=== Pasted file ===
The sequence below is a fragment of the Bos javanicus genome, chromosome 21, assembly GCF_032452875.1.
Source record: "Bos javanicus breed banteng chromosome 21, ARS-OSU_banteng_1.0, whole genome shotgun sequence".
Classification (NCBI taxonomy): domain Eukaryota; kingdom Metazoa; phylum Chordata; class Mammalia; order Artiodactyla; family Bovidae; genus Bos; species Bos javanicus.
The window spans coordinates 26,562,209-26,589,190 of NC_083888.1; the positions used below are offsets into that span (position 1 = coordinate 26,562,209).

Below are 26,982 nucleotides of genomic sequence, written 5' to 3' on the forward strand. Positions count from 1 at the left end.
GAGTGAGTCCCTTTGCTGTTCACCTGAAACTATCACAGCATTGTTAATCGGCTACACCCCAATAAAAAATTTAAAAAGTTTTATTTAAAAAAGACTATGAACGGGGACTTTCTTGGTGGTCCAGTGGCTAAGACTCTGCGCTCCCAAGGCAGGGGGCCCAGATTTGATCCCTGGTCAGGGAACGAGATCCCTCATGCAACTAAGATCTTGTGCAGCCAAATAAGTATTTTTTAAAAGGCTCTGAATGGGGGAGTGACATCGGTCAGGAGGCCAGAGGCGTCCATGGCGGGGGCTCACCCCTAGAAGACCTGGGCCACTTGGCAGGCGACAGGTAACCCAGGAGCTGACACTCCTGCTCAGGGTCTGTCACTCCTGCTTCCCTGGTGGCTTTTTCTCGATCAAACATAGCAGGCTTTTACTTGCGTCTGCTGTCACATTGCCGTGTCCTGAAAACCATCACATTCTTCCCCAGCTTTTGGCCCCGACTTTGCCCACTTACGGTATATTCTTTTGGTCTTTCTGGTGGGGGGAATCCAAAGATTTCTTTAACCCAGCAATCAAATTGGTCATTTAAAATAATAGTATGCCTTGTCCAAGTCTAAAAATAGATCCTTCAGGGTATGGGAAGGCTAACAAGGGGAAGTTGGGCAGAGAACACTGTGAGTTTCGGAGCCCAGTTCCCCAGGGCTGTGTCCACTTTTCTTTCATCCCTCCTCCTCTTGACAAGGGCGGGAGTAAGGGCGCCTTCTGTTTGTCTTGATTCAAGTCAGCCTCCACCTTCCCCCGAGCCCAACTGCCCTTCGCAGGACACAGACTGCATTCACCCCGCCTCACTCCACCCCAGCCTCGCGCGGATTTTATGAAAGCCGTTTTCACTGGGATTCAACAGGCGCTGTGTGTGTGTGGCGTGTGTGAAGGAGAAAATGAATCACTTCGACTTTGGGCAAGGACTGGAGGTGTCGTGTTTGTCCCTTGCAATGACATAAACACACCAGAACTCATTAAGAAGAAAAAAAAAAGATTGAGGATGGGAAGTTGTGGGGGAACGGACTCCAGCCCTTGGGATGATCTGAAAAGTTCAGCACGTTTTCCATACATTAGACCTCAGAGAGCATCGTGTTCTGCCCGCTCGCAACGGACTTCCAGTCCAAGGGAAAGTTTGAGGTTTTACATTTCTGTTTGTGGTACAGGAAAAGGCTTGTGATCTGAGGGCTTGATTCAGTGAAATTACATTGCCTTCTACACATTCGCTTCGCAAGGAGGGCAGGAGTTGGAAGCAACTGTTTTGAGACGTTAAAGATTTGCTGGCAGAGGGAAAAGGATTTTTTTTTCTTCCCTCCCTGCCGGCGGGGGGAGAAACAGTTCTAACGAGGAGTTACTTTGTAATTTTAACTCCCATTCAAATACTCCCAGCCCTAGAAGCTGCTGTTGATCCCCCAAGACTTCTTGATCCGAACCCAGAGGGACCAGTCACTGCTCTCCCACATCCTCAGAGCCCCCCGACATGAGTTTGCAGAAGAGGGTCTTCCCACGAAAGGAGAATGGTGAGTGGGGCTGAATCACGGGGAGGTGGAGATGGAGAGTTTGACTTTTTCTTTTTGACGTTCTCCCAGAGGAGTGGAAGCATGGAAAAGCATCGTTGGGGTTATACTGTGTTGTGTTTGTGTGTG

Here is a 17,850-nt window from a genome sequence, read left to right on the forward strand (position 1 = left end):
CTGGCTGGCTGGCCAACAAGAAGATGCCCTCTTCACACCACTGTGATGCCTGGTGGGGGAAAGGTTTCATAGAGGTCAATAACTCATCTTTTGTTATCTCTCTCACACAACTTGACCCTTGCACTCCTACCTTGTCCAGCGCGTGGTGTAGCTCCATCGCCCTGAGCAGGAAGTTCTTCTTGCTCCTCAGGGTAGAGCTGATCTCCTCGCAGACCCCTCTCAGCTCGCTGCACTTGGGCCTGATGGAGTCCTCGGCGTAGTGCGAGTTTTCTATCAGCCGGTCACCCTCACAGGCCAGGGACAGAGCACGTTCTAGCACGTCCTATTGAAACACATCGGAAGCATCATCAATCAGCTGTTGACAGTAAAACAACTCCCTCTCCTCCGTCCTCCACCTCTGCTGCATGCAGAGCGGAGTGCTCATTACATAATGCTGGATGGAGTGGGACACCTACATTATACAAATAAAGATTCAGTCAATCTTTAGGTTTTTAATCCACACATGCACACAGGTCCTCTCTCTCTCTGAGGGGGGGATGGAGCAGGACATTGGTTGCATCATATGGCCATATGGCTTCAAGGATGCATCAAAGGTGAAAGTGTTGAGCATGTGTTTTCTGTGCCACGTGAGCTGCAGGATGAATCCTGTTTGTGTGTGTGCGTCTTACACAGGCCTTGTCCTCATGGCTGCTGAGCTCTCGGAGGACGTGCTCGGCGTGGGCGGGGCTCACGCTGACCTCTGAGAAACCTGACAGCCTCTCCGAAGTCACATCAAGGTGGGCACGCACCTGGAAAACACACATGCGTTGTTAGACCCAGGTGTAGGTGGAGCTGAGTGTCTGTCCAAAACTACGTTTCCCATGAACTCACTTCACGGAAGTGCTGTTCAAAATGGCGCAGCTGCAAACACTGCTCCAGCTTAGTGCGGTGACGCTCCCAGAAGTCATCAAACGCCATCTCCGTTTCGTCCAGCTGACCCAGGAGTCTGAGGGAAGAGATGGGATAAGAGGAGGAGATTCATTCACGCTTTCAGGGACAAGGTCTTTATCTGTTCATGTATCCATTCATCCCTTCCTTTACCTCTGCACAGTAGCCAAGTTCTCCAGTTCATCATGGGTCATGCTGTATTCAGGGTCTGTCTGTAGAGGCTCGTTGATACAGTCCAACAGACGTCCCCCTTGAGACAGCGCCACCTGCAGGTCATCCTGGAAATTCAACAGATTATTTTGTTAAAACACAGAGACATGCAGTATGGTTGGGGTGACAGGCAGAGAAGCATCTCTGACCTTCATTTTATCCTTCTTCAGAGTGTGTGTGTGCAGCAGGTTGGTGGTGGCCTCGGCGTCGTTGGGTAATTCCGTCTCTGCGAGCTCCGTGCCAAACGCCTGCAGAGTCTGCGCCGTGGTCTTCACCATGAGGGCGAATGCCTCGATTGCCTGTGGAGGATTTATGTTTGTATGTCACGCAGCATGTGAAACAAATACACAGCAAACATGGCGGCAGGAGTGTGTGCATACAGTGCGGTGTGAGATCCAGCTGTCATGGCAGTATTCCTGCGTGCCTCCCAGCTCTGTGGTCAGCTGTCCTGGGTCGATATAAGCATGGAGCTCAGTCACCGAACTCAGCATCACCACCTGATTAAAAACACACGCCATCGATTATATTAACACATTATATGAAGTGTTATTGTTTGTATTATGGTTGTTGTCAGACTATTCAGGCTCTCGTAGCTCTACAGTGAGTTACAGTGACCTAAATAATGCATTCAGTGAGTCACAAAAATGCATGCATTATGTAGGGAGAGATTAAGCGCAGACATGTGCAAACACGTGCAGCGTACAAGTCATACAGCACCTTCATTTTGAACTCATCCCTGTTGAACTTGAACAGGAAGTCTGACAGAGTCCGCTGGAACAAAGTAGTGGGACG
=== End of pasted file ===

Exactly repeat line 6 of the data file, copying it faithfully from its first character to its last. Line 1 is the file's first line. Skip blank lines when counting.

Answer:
GAGTGAGTCCCTTTGCTGTTCACCTGAAACTATCACAGCATTGTTAATCGGCTACACCCCAATAAAAAATTTAAAAAGTTTTATTTAAAAAAGACTATGAACGGGGACTTTCTTGGTGGTCCAGTGGCTAAGACTCTGCGCTCCCAAGGCAGGGGGCCCAGATTTGATCCCTGGTCAGGGAACGAGATCCCTCATGCAACTAAGATCTTGTGCAGCCAAATAAGTATTTTTTAAAAGGCTCTGAATGGGGGAGTGACATCGGTCAGGAGGCCAGAGGCGTCCATGGCGGGGGCTCACCCCTAGAAGACCTGGGCCACTTGGCAGGCGACAGGTAACCCAGGAGCTGACACTCCTGCTCAGGGTCTGTCACTCCTGCTTCCCTGGTGGCTTTTTCTCGATCAAACATAGCAGGCTTTTACTTGCGTCTGCTGTCACATTGCCGTGTCCTGAAAACCATCACATTCTTCCCCAGCTTTTGGCCCCGACTTTGCCCACTTACGGTATATTCTTTTGGTCTTTCTGGTGGGGGGAATCCAAAGATTTCTTTAACCCAGCAATCAAATTGGTCATTTAAAATAATAGTATGCCTTGTCCAAGTCTAAAAATAGATCCTTCAGGGTATGGGAAGGCTAACAAGGGGAAGTTGGGCAGAGAACACTGTGAGTTTCGGAGCCCAGTTCCCCAGGGCTGTGTCCACTTTTCTTTCATCCCTCCTCCTCTTGACAAGGGCGGGAGTAAGGGCGCCTTCTGTTTGTCTTGATTCAAGTCAGCCTCCACCTTCCCCCGAGCCCAACTGCCCTTCGCAGGACACAGACTGCATTCACCCCGCCTCACTCCACCCCAGCCTCGCGCGGATTTTATGAAAGCCGTTTTCACTGGGATTCAACAGGCGCTGTGTGTGTGTGGCGTGTGTGAAGGAGAAAATGAATCACTTCGACTTTGGGCAAGGACTGGAGGTGTCGTGTTTGTCCCTTGCAATGACATAAACACACCAGAACTCATTAAGAAGAAAAAAAAAAGATTGAGGATGGGAAGTTGTGGGGGAACGGACTCCAGCCCTTGGGATGATCTGAAAAGTTCAGCACGTTTTCCATACATTAGACCTCAGAGAGCATCGTGTTCTGCCCGCTCGCAACGGACTTCCAGTCCAAGGGAAAGTTTGAGGTTTTACATTTCTGTTTGTGGTACAGGAAAAGGCTTGTGATCTGAGGGCTTGATTCAGTGAAATTACATTGCCTTCTACACATTCGCTTCGCAAGGAGGGCAGGAGTTGGAAGCAACTGTTTTGAGACGTTAAAGATTTGCTGGCAGAGGGAAAAGGATTTTTTTTTCTTCCCTCCCTGCCGGCGGGGGGAGAAACAGTTCTAACGAGGAGTTACTTTGTAATTTTAACTCCCATTCAAATACTCCCAGCCCTAGAAGCTGCTGTTGATCCCCCAAGACTTCTTGATCCGAACCCAGAGGGACCAGTCACTGCTCTCCCACATCCTCAGAGCCCCCCGACATGAGTTTGCAGAAGAGGGTCTTCCCACGAAAGGAGAATGGTGAGTGGGGCTGAATCACGGGGAGGTGGAGATGGAGAGTTTGACTTTTTCTTTTTGACGTTCTCCCAGAGGAGTGGAAGCATGGAAAAGCATCGTTGGGGTTATACTGTGTTGTGTTTGTGTGTG